Private hospital deal will cost State €115 million per month

Coronavirus: Confidential deal to take over private hospitals could cost State €115m per month

The State’s confidential deal to effectively take over 19 private hospitals during the Covid-19 crisis is expected to cost about €115 million per month.

The Irish Times understands that as part of the unpublished agreement the State has also agreed to reimburse the existing pay of top management in private hospitals by up to €200,000 per year.

Taoiseach Leo Varadkar said yesterday a bill of €115 million per month was an "accurate estimate" of the cost to the State of its deal to lease the 19 hospitals. However he said the actual cost will not be known until the end of the contract when all the bills were calculated.

Later Minister for Health Simon Harris told the Dáil the HSE had made advance payments for April of €90.2 million.


“Under the arrangement, a participating private hospital is due 80 per cent of its estimated monthly costs in advance from the HSE,” he said, adding the costs would have to be verified and “any difference is subject to a claw-back in the subsequent month”.

Under the deal the private hospitals agreed to use all of their resources, staff and management to support the delivery of public services for the next three months.

The agreement says the HSE will reimburse the salaries of staff and senior management in private hospitals at their current rates up to a ceiling of €200,000 per year.

It stresses that staff will remain in the employment of the private hospital. The State will not be involved in any pension arrangements for the personnel concerned.

The deal says that patients will be transferred to the most appropriate facility taking into account clinical need and common purpose.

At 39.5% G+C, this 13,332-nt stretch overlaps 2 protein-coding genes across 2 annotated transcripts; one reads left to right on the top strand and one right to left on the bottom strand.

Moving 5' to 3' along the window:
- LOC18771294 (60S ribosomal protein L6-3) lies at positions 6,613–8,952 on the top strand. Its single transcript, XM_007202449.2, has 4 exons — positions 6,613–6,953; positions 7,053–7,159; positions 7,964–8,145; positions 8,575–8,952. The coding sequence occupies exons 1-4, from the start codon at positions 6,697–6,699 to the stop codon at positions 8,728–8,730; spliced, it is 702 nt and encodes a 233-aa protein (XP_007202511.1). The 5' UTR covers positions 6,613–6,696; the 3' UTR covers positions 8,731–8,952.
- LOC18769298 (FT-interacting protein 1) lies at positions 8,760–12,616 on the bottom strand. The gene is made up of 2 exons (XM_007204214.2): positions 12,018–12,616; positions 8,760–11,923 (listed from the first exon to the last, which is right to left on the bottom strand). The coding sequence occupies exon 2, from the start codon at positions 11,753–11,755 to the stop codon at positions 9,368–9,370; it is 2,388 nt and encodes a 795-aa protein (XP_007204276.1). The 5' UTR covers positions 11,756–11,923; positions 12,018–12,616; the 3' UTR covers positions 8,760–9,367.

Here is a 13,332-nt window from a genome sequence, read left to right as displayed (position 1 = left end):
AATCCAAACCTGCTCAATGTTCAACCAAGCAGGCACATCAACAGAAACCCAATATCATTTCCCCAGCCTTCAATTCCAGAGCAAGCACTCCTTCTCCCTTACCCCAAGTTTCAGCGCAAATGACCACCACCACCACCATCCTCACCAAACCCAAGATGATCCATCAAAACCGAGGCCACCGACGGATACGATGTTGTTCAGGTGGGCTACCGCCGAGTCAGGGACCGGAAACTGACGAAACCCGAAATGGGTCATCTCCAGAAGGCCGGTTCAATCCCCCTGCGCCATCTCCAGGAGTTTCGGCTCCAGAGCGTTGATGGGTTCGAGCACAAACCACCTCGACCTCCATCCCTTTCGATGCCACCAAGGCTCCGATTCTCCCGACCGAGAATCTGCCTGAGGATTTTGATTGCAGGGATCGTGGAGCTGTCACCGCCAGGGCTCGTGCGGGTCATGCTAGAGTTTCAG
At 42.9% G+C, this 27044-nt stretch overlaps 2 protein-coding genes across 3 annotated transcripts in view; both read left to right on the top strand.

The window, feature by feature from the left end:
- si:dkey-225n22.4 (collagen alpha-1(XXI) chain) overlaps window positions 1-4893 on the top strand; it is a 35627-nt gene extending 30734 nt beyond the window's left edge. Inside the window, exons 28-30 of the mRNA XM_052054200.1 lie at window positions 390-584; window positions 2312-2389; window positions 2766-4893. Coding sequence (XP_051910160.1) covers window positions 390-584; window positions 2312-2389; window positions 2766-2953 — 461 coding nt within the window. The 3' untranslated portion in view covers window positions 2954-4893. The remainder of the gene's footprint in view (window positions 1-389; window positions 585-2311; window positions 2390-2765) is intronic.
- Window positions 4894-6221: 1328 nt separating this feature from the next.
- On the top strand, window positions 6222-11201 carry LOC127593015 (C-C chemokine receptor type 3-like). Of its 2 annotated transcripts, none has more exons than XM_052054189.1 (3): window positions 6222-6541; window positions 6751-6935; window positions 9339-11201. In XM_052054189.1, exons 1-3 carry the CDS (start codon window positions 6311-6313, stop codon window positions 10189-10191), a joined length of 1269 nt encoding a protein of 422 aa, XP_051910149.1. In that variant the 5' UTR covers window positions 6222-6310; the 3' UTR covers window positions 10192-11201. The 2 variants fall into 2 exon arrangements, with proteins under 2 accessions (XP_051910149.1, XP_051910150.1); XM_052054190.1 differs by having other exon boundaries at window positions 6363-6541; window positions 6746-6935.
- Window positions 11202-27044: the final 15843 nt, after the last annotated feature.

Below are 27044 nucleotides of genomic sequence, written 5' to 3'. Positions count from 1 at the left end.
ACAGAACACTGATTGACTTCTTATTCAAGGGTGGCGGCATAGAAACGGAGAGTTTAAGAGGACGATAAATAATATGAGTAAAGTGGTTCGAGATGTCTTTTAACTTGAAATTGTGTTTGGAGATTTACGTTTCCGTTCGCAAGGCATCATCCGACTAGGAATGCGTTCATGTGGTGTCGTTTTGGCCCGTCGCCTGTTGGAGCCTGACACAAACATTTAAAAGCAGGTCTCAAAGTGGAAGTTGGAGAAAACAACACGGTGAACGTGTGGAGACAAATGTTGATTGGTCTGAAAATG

However the agreement does not cover fully private sector medical consultants who practise in these hospitals, leading to an impasse over proposals to bring up to 600 specialists into the public system.

The new agreement – which essentially makes private hospitals only available to public patients – has had huge implications for the health insurance industry and the 2.2 million people who pay for private cover.

Health insurers on Thursday announced a series of rebates and payments to subscribers to take account of the curtailment of access to traditional private hospitals.

The country's largest health insurer, VHI, is to return an average of 50 per cent of premium to customers for an initial three-month period while Laya Healthcare said it would be giving back €195 per adult member and €60 per child member in equal instalments over three months – April to June 2020.

The Government has not published the private hospital agreement and the Department of Health has declined to answer questions about provisions in the deal, which contains a specific confidentiality clause.

Under the agreement the HSE is to reimburse the private hospitals for their operational costs under a number of headings that are actually incurred “on a cost-only and open book basis”.

The agreement sets out how costs will be assessed and as well as a means for dealing with underpayments and overpayments. There is also provision for the referral of disputes to an independent expert.

It says that the HSE would make reasonable attempts to allow private hospitals to access the rates it pays for agency staff.

The agreement also says private hospitals will, where appropriate, be entitled to access HSE frameworks and prices for supplies.

Martin Wall

Martin Wall

Martin Wall is Washington Correspondent of The Irish Times. He was previously industry correspondent